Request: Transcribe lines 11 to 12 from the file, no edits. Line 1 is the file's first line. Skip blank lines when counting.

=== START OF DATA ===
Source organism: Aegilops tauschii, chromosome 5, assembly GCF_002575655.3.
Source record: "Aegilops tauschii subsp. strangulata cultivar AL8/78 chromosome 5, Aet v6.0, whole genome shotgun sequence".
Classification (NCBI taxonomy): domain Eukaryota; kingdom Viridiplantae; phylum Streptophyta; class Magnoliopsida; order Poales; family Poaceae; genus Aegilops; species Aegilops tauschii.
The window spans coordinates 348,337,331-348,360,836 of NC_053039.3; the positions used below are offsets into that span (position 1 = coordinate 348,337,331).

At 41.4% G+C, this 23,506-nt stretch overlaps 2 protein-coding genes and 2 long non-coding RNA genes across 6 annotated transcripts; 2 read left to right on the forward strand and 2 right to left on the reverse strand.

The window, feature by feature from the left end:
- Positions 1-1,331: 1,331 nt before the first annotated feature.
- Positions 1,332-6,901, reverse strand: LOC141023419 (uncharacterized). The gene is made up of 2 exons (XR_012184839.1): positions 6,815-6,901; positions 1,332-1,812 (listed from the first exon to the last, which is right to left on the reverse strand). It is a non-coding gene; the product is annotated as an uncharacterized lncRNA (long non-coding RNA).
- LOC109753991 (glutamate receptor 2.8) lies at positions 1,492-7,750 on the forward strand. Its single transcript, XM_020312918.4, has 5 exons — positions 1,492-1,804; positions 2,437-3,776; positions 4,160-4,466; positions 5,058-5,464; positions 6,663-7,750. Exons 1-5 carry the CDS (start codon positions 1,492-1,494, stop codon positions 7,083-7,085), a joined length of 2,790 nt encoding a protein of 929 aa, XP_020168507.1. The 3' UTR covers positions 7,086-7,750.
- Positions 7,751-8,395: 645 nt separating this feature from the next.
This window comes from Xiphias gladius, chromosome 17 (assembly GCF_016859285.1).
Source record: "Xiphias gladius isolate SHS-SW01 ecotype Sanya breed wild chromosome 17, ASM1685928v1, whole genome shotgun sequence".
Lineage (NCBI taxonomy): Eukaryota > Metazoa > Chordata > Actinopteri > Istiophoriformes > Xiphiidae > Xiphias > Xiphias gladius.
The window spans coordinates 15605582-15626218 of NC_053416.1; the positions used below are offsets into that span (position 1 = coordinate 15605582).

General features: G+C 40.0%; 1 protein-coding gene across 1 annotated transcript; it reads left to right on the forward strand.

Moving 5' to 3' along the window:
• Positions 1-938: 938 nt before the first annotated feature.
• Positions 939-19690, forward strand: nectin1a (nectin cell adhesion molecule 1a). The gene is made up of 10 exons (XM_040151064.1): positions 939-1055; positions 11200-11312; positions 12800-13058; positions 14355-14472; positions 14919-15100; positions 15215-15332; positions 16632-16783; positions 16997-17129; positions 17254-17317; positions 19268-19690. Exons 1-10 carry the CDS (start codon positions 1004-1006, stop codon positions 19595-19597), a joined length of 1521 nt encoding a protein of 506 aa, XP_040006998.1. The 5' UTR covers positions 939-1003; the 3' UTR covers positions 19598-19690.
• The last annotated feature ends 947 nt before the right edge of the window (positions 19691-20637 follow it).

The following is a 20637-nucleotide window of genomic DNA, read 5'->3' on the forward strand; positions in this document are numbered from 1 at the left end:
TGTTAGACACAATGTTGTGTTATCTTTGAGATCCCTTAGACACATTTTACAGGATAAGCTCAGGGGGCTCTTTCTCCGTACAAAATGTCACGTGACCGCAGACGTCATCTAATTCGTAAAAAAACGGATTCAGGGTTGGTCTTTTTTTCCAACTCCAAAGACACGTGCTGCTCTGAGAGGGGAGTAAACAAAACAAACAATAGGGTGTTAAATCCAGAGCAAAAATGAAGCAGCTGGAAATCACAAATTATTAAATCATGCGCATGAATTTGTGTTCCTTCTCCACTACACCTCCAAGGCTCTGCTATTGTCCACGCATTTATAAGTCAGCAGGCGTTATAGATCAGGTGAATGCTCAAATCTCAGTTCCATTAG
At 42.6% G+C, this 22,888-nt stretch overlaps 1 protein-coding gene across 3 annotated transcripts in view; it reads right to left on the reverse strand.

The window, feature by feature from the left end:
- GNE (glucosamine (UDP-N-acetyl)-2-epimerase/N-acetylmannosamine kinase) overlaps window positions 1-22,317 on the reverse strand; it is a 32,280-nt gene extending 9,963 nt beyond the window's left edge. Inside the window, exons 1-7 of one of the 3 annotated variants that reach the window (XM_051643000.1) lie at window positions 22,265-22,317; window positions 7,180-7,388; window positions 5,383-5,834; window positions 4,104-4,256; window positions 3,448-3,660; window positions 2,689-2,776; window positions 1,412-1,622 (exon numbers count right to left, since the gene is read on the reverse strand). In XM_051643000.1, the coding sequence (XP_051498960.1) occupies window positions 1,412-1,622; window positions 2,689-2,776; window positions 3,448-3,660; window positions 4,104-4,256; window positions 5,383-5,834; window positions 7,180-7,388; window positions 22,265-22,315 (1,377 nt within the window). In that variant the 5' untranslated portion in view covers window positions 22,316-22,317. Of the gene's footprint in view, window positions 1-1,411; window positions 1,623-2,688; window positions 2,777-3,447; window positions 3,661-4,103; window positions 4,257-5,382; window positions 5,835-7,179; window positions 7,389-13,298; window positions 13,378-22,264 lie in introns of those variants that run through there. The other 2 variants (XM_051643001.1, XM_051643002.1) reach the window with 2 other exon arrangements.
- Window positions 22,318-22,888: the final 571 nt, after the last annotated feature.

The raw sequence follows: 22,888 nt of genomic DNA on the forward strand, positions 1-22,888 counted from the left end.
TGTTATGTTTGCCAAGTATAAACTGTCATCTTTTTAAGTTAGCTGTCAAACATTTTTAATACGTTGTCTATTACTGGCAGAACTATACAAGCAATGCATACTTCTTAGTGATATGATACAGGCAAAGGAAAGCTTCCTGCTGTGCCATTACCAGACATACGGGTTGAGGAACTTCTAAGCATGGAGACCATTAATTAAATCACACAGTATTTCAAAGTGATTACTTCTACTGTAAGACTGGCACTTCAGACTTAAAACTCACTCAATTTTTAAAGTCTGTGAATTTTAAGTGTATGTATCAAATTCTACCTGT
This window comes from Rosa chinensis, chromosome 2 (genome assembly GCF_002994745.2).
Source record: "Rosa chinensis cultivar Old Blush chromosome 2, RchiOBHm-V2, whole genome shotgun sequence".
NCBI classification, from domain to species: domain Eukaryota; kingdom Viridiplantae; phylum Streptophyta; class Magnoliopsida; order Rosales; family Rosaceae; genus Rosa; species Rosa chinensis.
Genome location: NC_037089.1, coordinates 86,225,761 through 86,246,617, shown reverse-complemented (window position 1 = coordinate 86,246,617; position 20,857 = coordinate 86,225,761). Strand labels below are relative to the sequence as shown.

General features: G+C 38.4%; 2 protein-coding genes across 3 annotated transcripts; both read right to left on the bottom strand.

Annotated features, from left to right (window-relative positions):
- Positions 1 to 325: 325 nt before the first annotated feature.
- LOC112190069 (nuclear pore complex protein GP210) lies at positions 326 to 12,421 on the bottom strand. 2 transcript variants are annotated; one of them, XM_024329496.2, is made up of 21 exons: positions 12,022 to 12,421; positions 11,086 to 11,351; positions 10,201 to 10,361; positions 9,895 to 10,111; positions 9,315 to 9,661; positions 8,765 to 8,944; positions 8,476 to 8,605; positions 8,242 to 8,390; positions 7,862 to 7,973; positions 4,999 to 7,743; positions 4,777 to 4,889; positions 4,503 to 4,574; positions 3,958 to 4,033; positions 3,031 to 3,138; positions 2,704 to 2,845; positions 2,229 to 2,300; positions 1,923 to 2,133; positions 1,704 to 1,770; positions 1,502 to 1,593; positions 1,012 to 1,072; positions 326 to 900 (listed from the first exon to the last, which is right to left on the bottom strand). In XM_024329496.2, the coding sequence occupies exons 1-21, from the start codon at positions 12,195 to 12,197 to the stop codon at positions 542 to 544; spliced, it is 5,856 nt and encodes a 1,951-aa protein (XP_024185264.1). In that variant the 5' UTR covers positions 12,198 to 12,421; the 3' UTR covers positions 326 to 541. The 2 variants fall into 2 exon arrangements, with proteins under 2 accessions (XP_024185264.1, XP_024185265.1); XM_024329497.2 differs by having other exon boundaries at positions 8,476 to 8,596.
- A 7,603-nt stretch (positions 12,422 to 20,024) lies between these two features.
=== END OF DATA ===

This window comes from Xiphias gladius, chromosome 17 (assembly GCF_016859285.1).
Source record: "Xiphias gladius isolate SHS-SW01 ecotype Sanya breed wild chromosome 17, ASM1685928v1, whole genome shotgun sequence".